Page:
TEHRAN, Iran — Iran’s judiciary said Sunday that the brother of President Hassan Rouhani has been detained and an American citizen has been sentenced to 10 years behind bars for “infiltrating” the country.
The identity of the U.S. citizen was not immediately clear and did not directly match the background of anyone known to be held in the Islamic Republic.
Judiciary spokesman Gholamhosein Mohseni Ejehi announced both developments during a press briefing with journalists.
He said Rouhani’s brother, Hossein Fereidoun, was taken into custody over allegations of financial impropriety and is eligible for bail, but has not paid it yet.
Fereidoun is a close confidante of the moderate president, a cleric who changed his surname to Rouhani, meaning “spiritual,” after joining the seminary decades ago.
Fereidoun was part of the negotiating team that ultimately sealed Iran’s landmark nuclear deal with world powers in 2015, winning the country relief from international sanctions in exchange for limits on its atomic energy program.
The deal was unpopular with Iranian hard-liners, whose influence runs deep within the judiciary. They saw the nuclear deal as giving too much away in exchange for too little.
Fereidoun has long been a target of hard-liners, who have accused him of misdeeds including money laundering and misappropriation of government funds.
The unproven allegations were a flashpoint during the May presidential election, with the president’s hard-line challengers demanding that the judiciary investigate accusations against Fereidoun. Rouhani trounced his nearest opponent to secure a second term in office in the first round of voting.
The U.S. citizen whose sentence was also announced Sunday faces 10 years in prison.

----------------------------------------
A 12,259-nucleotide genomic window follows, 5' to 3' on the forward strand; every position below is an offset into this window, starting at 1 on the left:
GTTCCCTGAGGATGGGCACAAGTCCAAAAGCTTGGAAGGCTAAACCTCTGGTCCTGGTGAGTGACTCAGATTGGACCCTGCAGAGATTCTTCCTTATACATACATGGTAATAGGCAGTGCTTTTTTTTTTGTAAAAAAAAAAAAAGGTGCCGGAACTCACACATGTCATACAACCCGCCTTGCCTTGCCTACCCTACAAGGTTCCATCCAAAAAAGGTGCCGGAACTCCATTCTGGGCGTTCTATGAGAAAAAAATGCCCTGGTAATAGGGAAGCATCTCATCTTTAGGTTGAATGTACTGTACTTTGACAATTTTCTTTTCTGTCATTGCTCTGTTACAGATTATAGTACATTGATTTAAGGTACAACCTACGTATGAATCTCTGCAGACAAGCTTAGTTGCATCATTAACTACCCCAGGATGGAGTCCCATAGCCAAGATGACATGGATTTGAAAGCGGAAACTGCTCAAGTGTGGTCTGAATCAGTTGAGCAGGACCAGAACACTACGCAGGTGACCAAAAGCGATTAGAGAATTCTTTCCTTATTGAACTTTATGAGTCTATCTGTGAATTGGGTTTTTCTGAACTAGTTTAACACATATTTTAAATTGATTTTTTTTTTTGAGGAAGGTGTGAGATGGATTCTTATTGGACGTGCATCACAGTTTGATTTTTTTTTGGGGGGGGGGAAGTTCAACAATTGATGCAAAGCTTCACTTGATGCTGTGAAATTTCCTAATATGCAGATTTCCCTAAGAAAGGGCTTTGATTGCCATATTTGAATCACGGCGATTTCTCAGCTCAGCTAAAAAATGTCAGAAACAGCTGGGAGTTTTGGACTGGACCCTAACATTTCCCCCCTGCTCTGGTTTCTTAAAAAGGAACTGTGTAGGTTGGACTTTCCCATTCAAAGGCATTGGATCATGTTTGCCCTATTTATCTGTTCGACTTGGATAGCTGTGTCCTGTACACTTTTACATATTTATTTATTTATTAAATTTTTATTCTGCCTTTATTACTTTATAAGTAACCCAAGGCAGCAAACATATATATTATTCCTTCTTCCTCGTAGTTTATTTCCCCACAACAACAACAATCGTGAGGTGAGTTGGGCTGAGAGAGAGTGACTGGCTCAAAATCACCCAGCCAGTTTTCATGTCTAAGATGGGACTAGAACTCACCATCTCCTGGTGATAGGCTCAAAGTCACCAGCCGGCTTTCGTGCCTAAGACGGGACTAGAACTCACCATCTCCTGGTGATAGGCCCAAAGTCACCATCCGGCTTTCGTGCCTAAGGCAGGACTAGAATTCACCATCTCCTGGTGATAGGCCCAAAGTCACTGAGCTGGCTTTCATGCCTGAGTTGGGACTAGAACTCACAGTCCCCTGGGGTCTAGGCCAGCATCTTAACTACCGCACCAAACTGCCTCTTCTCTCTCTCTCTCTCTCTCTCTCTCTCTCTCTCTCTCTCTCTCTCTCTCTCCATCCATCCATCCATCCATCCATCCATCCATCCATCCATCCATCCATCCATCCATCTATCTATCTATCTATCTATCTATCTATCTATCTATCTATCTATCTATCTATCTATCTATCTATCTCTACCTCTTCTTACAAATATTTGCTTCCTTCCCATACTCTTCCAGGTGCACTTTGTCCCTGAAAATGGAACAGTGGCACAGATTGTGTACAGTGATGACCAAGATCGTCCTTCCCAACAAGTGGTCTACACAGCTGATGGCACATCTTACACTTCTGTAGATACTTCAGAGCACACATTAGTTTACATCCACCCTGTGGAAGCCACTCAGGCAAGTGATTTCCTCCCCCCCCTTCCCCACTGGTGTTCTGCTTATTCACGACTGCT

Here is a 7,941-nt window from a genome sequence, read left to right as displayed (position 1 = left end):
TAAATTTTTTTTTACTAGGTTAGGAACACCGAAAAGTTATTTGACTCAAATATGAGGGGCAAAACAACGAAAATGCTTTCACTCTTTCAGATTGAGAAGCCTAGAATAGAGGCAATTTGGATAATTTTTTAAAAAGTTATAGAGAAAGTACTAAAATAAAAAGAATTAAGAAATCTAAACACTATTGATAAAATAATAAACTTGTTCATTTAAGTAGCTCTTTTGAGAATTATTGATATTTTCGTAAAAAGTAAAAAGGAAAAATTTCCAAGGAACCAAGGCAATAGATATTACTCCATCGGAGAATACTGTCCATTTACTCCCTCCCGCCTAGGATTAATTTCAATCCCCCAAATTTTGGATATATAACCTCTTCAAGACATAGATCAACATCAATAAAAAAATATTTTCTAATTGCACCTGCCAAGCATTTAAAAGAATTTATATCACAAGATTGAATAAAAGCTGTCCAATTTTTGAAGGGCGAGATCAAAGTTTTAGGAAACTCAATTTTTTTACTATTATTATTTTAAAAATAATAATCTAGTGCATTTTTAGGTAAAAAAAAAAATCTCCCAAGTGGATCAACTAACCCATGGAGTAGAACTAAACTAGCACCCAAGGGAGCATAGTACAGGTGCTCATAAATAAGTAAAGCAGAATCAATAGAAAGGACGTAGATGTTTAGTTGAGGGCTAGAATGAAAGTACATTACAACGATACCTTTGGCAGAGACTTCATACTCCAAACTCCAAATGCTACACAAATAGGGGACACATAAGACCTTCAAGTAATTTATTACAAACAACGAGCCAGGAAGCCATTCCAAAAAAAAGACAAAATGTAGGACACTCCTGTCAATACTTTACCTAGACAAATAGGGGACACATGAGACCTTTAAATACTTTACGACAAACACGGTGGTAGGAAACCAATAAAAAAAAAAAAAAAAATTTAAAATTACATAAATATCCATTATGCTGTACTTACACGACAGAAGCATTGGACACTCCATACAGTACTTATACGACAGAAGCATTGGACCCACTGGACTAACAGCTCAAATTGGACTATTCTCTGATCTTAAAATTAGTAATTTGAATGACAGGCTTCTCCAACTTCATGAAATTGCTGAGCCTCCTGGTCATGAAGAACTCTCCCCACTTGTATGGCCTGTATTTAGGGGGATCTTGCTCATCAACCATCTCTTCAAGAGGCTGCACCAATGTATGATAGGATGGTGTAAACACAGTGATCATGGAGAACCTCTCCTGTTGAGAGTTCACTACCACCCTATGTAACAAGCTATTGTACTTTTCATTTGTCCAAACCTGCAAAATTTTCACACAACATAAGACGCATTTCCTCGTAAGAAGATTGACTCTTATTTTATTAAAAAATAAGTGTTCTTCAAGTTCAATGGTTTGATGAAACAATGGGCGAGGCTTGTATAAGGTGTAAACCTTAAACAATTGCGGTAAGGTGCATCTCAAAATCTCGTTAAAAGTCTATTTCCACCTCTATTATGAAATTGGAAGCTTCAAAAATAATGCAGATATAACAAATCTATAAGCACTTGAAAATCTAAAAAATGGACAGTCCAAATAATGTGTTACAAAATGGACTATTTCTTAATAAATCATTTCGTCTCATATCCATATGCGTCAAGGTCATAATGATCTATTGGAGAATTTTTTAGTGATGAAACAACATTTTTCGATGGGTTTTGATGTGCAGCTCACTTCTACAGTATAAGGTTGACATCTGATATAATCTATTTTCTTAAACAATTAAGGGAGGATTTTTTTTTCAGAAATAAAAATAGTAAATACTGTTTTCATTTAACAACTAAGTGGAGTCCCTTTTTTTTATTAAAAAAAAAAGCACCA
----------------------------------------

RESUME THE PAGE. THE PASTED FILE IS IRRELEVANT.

“It was verified and determined that he was gathering (information) and was involved in infiltration,” Ejehi said.
The judiciary spokesman did not elaborate on what charges led to the conviction, which he said could be appealed, or say when the verdict was handed down.
The suspect was not named but was described as a dual national of the United States and another foreign country.
The most likely possibility is that Ejehi was referring to Nizar Zakka, a U.S. permanent resident from Lebanon who advocates for Internet freedom. He lives in Washington D.C. and has done work for the U.S. government. He went missing in Iran in September 2015.
Permanent residents do not hold American citizenship, but they have the right to live in the U.S. indefinitely and are eligible to apply for it after living in the country for several years.
Zakka, however, was already known to have been sentenced to 10 years behind bars last year after being accused of espionage-related charges.
Other American dual nationals who have been taken into custody and remain in Iran include Iranian-American businessman Siamak Namazi and his 81-year-old father, Baquer Namazi.